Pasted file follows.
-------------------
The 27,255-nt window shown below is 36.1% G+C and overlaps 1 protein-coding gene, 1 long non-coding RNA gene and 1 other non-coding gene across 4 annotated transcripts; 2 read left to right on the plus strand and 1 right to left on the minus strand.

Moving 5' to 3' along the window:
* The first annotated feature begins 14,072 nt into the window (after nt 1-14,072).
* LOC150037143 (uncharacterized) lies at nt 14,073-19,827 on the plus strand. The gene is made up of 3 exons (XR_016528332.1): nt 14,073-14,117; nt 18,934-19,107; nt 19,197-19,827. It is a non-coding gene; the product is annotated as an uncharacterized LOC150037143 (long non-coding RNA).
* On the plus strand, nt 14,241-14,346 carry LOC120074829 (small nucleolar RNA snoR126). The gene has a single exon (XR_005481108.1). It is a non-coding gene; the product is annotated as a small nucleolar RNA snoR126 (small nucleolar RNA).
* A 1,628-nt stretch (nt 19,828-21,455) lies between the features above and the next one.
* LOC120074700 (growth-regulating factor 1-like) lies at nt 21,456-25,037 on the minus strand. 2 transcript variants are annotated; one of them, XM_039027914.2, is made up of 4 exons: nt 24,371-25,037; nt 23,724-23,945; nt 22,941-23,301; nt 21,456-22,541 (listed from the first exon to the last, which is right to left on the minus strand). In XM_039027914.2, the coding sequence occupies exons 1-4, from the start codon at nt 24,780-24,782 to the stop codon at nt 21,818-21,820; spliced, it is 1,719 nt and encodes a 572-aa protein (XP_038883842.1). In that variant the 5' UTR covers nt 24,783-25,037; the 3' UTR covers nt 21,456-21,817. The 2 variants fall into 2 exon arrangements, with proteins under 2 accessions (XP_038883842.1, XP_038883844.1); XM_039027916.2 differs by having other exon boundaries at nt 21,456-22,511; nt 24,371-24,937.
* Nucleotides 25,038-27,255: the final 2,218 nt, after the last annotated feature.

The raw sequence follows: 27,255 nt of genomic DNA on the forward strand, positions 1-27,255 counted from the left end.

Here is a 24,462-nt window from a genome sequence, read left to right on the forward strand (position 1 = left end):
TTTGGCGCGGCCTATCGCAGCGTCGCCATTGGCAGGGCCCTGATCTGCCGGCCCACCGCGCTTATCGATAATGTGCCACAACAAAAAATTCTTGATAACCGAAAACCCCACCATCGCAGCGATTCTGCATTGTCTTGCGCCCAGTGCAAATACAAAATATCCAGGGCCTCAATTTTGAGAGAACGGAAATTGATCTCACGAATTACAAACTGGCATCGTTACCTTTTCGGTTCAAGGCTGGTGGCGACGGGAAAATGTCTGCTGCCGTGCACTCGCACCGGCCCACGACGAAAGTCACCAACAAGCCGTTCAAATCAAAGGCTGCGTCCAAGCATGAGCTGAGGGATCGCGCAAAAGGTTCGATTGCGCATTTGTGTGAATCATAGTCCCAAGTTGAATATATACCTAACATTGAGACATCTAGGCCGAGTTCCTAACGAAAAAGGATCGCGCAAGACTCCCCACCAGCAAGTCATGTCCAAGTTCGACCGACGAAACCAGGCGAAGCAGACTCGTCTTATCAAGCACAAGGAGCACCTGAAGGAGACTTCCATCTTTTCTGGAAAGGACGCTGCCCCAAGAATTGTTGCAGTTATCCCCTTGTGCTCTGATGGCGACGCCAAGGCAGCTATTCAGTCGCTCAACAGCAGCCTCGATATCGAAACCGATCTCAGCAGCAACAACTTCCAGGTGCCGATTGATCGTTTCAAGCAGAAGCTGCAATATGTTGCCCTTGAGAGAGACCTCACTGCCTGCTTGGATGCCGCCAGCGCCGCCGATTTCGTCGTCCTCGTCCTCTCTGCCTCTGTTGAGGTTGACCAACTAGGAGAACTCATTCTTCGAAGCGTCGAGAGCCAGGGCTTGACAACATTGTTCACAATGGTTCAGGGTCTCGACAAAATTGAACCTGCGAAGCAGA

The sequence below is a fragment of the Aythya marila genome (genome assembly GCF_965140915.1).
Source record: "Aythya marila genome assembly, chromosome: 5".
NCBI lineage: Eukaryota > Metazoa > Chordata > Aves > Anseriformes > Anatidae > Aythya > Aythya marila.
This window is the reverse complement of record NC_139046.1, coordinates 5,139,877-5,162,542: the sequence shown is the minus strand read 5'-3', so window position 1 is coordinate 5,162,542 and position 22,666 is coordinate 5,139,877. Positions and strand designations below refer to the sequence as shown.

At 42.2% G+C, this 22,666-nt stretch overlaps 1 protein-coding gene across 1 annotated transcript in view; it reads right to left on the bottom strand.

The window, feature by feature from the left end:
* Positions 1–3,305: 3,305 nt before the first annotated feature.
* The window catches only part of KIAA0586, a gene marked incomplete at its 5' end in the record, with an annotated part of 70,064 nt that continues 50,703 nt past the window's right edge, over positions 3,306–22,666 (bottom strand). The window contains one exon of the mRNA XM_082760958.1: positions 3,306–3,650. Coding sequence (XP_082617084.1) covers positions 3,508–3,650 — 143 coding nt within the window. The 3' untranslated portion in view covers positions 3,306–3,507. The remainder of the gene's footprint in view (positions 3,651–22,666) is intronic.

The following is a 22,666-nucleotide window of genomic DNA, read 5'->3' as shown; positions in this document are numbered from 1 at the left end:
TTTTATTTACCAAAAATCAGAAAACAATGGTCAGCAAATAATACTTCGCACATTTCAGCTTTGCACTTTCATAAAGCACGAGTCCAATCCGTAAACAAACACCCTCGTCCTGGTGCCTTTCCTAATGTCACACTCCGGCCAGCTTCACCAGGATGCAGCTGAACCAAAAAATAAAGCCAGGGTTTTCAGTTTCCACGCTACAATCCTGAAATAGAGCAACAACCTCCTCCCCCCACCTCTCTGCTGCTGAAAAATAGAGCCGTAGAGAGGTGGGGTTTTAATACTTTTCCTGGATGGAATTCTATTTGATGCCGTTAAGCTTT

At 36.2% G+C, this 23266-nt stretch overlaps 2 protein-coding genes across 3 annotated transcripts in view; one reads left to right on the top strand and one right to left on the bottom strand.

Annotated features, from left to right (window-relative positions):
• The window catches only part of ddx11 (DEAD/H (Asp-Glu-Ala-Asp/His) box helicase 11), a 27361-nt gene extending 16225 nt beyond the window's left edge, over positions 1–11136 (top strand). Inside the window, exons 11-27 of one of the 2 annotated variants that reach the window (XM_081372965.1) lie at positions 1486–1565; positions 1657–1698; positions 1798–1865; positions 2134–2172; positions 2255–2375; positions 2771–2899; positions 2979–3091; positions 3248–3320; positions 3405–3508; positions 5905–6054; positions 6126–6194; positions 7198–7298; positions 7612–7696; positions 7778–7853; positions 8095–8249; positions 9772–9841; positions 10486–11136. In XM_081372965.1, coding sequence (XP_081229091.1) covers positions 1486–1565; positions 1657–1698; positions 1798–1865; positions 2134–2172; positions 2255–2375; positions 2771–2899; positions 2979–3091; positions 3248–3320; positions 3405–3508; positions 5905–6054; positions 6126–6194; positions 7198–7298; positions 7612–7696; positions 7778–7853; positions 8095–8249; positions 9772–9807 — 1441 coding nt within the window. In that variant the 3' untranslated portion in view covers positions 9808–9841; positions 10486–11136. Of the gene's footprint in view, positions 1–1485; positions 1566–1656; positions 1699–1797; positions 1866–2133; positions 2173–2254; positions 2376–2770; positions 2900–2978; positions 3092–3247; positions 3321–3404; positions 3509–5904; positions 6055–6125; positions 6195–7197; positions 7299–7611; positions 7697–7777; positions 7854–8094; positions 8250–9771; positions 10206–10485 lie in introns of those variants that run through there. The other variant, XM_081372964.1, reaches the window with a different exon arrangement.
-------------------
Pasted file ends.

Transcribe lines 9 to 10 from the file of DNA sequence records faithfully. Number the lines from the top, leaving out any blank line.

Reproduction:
The raw sequence follows: 27,255 nt of genomic DNA on the forward strand, positions 1-27,255 counted from the left end.

Here is a 24,462-nt window from a genome sequence, read left to right on the forward strand (position 1 = left end):